She gives trustingly. Mark does not tell us this. In fact, neither does Luke (21:1-4). But what other conclusion can we draw? She gave God all she had to live on. Do we suppose that she left the temple, curled up in a ball, and died of starvation and exposure? Is that how God has ever responded to those who give in faith? Has anyone ever out-given God? That does not mean that God moved her up a rung or two in society because of her gift. That is a very materialistic way to view this account. Instead, the way she gave was inseparably joined to the way she lived. She gave with reckless abandon, left only with a confidence that God would be her protector. Had she heard that day or at some point the words of the psalmist, “How blessed is he whose help is the God of Jacob, Whose hope is in the Lord his God, Who made heaven and earth, The sea and all that is in them; Who keeps faith forever; Who executes justice for the oppressed; Who gives food to the hungry. The Lord sets the prisoners free. The Lord opens the eyes of the blind; The Lord raises up those who are bowed down; The Lord loves the righteous; The Lord protects the strangers; He supports the fatherless and the widow, But He thwarts the way of the wicked” (146:5-9)? She seemed to know the source of her help and hope, her administrator of justice, provisions, and support. She gave accordingly.

Next Sunday, we will make an offering as part of our worship. Across 2,000 years, Jesus holds up this widow to challenge us. Will we give like her, unpretentiously, sacrificially, abundantly, and trustingly? If we do, will He cause us to suffer? That is the mental battleground upon which we all stand. May He help us successfully fight that battle. 

How Deep Is The Father’s Love?

How Deep Is The Father’s Love?

Thursday’s Column: Learning From Lehman

Kason Eubanks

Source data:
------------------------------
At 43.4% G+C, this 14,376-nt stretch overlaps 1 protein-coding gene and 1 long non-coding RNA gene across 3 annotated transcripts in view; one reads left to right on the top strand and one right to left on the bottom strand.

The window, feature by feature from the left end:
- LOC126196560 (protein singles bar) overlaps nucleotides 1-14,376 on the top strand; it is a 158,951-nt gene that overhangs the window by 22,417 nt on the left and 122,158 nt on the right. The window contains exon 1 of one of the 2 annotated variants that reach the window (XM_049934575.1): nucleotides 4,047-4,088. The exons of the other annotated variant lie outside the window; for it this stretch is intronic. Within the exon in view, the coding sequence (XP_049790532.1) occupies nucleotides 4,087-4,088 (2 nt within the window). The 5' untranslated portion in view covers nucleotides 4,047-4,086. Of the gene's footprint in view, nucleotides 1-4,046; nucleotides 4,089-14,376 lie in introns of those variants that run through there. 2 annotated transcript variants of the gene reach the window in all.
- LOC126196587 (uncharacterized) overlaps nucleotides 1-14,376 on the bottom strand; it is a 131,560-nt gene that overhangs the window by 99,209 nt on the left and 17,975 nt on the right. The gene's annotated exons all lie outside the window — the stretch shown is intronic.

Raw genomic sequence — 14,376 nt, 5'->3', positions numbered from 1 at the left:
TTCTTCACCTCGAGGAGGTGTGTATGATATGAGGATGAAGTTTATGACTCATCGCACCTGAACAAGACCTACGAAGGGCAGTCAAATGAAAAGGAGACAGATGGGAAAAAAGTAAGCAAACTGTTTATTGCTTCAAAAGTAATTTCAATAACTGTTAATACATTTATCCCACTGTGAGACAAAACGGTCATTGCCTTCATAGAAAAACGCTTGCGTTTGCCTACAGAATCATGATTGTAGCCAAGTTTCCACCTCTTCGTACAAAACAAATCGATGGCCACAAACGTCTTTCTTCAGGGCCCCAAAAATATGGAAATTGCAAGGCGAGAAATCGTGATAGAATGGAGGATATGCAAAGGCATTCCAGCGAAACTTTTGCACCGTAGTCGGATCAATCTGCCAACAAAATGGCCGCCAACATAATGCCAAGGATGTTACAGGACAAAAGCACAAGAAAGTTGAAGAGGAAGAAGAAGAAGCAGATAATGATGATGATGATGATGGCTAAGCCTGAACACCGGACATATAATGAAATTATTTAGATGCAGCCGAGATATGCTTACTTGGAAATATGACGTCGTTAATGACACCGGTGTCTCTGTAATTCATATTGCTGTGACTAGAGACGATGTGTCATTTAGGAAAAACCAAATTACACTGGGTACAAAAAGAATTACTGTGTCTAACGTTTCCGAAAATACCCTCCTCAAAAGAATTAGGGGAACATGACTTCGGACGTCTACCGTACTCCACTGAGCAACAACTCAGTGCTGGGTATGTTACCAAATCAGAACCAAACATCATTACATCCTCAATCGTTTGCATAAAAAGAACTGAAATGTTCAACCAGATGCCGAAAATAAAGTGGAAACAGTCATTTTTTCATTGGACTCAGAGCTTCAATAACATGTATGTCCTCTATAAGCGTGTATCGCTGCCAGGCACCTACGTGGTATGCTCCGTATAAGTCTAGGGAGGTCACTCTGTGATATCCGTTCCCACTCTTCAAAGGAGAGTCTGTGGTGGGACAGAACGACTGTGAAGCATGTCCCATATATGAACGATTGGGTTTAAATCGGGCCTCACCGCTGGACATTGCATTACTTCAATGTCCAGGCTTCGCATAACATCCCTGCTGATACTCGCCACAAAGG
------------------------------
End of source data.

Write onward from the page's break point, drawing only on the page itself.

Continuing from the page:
There is a story about a father building his daughter a wheelchair from the ground up after she got paralyzed in a car crash. Her father was willing to do all the research and put all the time in to building a wheelchair for his daughter who he loved so much. I don’t think I would trust my dad to make me a wheelchair, but this father demonstrates the love he has for his daughter and the lengths he would go to to keep her safe. We are told in multiple different ways how deep the Father’s love is. As the song goes, “Why should I gain from His reward I cannot give an answer.” I want to share just three points with you tonight why we gained from his reward.

The first one is that His love is so deep that He created us. Genesis 1:27 says that God created man in His image. Since we are made in God’s image, we are His special creation. In return for Him to love us so much we need to love Him and obey Him.

Then when we messed up God loved us so much that He gave His only Son for our sins (John 3:16). He was willing to do anything for us as His children. I know this is a point that is used a lot. Would you give your son? Not just your son, but your only son. Now I don’t have children but I’m sure that if I did that I would not be willing to do that. If you go on to verse 17 it says that He did it so that we might be saved. If we do what is commanded here on earth we will have an eternal home.

The third point we gained from his reward was because he loved us so much that He wanted us to have an eternal home with Him. Go back to John 3:16. It says that whoever believes in Him shall not perish but have everlasting life. Now going back to the example I gave just a moment ago. I don’t think I will ever love anyone enough to give my son. Now let’s back up for a minute and ask ourselves why do we not love each other that much? We are all God’s creation so we should love others like God tells us.